I would like to take this opportunity to offer a more cost effective solution to those seeking a window into future health. Simply send my company your height and weight and, for a nominal fee, one of my technicians will provide for you your BMI score and a definitive answer as to whether or not you’re fat. BMI is just as much science as this so-called gene thing. Let it work for you, shaming you back to health.

    1. Thin, Sexy People never get cancer.

      Too busy dying mid-coitus.

  4. Just answer me this… can it cure what I’ve got?

    1. The Thorazine and the electroshock ain’t getting the job done?

  5. That doctor is literally saying you have no right to know what your personal property, your genes, say about you.

    1. Is that news?

      Many diagnostic tests, if not most, require a doctor’s prescription.

      No healthcare for you unless you pay your tribute to the Medical Mafia first.

      1. And a lot of them you can order over the internet.

  6. The Mayo Clinic’s Dr. Michael Joyner, meanwhile, responded to the FDA’s announcement with skepticism.

    Drop dead, slaver.

    1. Naah.
      It’s “fuck off, slaver”, like with Tony or DanO.

  7. I too like the practical arguments, but they are really beside the point: freedom is what counts. Too damned many statists who assume state control is the default condition, combined with the precautionary principle (don’t ever do anything for the first time).

    Any new tech, any new idea, method, and statists’ first reaction is “where are the regulations?”.

    Fuck ’em.

    Let victims prosecute. If there are no victims, there is no prosecution. Me, I’d like to be able to sue the statists for harming me and everybody else, becase they do, all the time, every time.

  8. Like feminists everywhere like to say “My body, my decision”

    1. But the reality too often is, “Government Almighty’s body, Government Almighty’s decision.” “Your” body does NOT belong to YOU; it belongs to Government Almighty!!!

      1. Scienfoology Song? GAWD = Government Almighty’s Wrath Delivers

        Government loves me, This I know,
        For the Government tells me so,
        Little ones to GAWD belong,
        We are weak, but GAWD is strong!
        Yes, Guv-Mint loves me!
        Yes, Guv-Mint loves me!
        Yes, Guv-Mint loves me!
        My Nannies tell me so!

        GAWD does love me, yes indeed,
        Keeps me safe, and gives me feed,
        Shelters me from bad drugs and weed,
        And gives me all that I might need!
        Yes, Guv-Mint loves me!
        Yes, Guv-Mint loves me!
        Yes, Guv-Mint loves me!
        My Nannies tell me so!

        DEA, CIA, KGB,
        Our protectors, they will be,
        FBI, TSA, and FDA,
        With us, astride us, in every way!
        Yes, Guv-Mint loves me!
        Yes, Guv-Mint loves me!
        Yes, Guv-Mint loves me!
        My Nannies tell me so!

  9. Is it just me, or did this article wander off its original topic?

  10. More important than predicting what you’re going to die of is how molecular tests will change treatment of some cancers.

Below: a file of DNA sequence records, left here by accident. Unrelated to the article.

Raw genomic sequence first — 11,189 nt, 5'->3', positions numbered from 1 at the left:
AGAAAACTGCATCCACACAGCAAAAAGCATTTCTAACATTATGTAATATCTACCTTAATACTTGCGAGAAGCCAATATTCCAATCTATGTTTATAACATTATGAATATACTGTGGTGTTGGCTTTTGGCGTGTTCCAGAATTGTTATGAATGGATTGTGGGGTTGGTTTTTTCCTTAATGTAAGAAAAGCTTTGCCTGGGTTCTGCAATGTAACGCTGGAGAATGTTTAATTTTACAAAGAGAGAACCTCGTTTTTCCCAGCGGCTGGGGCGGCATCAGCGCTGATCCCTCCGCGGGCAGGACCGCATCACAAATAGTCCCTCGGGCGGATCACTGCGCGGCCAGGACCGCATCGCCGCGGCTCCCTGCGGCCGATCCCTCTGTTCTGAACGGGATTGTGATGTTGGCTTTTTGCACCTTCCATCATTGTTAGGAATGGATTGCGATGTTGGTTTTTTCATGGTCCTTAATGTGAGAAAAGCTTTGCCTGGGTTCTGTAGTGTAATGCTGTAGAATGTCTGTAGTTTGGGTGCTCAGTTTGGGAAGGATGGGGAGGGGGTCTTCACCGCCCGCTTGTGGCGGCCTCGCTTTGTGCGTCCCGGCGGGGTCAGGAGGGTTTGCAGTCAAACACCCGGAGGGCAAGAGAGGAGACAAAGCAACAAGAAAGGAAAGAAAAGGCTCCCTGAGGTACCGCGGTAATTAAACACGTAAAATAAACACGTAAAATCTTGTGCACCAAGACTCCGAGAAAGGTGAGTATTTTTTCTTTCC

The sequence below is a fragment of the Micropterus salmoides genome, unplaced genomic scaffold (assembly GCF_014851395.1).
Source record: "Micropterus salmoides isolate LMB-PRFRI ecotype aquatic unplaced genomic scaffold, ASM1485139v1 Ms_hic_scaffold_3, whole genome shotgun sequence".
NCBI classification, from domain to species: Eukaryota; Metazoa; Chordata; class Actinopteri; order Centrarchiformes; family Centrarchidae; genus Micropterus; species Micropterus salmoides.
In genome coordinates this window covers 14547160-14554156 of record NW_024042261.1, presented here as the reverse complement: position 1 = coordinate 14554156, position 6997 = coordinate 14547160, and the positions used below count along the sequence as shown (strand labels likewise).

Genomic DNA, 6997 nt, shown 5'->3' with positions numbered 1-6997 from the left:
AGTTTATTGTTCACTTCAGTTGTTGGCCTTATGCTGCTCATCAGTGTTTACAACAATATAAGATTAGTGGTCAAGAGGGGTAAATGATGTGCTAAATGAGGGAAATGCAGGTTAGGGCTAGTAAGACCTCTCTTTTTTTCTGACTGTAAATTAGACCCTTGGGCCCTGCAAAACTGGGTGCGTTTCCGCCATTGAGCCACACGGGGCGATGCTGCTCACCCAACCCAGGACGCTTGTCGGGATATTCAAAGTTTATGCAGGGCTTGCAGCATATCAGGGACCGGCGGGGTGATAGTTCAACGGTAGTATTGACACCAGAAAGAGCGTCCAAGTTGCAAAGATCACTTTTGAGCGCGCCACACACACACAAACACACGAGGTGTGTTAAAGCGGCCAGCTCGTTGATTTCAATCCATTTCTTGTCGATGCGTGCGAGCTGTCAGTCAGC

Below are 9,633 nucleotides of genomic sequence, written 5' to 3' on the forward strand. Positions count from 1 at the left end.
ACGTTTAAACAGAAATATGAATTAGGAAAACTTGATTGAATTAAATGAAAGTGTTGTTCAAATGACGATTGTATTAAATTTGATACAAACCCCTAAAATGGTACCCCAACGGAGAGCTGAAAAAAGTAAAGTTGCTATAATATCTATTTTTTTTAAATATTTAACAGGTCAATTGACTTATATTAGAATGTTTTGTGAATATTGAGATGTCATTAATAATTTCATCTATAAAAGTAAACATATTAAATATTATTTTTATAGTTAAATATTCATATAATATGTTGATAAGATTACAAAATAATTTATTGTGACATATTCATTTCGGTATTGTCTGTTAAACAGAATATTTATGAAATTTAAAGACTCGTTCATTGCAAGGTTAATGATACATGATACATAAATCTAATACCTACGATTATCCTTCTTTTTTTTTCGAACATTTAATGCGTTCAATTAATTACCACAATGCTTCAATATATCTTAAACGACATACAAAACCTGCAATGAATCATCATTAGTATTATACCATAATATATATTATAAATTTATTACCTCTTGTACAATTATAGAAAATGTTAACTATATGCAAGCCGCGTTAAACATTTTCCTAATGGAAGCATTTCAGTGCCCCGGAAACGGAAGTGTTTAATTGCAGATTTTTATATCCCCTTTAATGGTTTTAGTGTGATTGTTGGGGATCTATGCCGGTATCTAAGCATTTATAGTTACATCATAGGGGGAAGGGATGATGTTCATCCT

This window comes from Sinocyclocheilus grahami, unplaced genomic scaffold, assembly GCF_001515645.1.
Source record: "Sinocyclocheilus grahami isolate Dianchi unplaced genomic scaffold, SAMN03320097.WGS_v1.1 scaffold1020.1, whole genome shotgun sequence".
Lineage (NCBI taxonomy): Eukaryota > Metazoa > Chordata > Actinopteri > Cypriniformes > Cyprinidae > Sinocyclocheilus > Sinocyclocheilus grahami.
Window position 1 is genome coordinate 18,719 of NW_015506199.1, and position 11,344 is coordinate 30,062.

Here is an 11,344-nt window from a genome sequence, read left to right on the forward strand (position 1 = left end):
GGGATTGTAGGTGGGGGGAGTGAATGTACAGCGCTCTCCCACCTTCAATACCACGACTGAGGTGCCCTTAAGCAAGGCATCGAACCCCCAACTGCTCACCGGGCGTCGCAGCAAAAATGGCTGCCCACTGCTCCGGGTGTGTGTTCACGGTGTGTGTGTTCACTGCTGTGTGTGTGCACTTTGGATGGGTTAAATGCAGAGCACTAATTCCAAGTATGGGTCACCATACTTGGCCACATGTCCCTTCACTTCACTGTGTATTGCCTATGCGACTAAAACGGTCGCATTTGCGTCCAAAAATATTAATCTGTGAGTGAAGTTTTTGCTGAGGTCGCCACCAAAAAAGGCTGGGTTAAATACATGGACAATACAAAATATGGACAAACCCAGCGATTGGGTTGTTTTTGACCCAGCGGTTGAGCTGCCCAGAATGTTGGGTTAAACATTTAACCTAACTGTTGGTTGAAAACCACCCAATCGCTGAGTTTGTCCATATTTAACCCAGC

They run a DNA analysis of healthy cells then do the same for cancerous cells. The difference will be where tailored chemo will be used to attack the cancer.

    Fuck cancer

    1. “More important than predicting what you’re going to die of is how molecular tests will change treatment of some cancers.
      They run a DNA analysis of healthy cells then do the same for cancerous cells. The difference will be where tailored chemo will be used to attack the cancer.”

      No, I don’t currently have any cancer, but I have acquaintances who are MDs in the field. From them I’m pretty sure I will have cancer somewhere; comes with birthday candles.
      But this is where the current research is aimed; “cancer” isn’t a general condition, it is a specific growth in a specific organ. And the treatment is targeted as it never has been.
      No one I know is suggesting a ‘once a day pill’, but the folks I talk to are suggesting adding 10 years to current life expectancies without ‘heroic’ care.
      I’ll take it.

  11. Genetic testing and the science around it is a disaster for the Progressive State.

    Your mom and dad both have big schnozzes. So do you. Your mom and dad are good athletes, and so are you. Your mom and dad are both physicists, and you’re at least good at math. Your mom and dad have deep memories, and so do you. Your mom and dad lived without health issues into their late 70s. So will you, most likely. That’s the other side of genetic testing. Humans are not blank slates.

  12. How does the FDA justify this being within their jurisdiction to regulate to begin with?

    Genetic information is neither a food nor a drug.

    The company is in the business of providing information that it’s customers have contracted with it to provide. The company is not providing any actual product that is ingested into the human body so how is this any of the FDA’s business?

  13. “bougie”

    Godammit, don’t do that.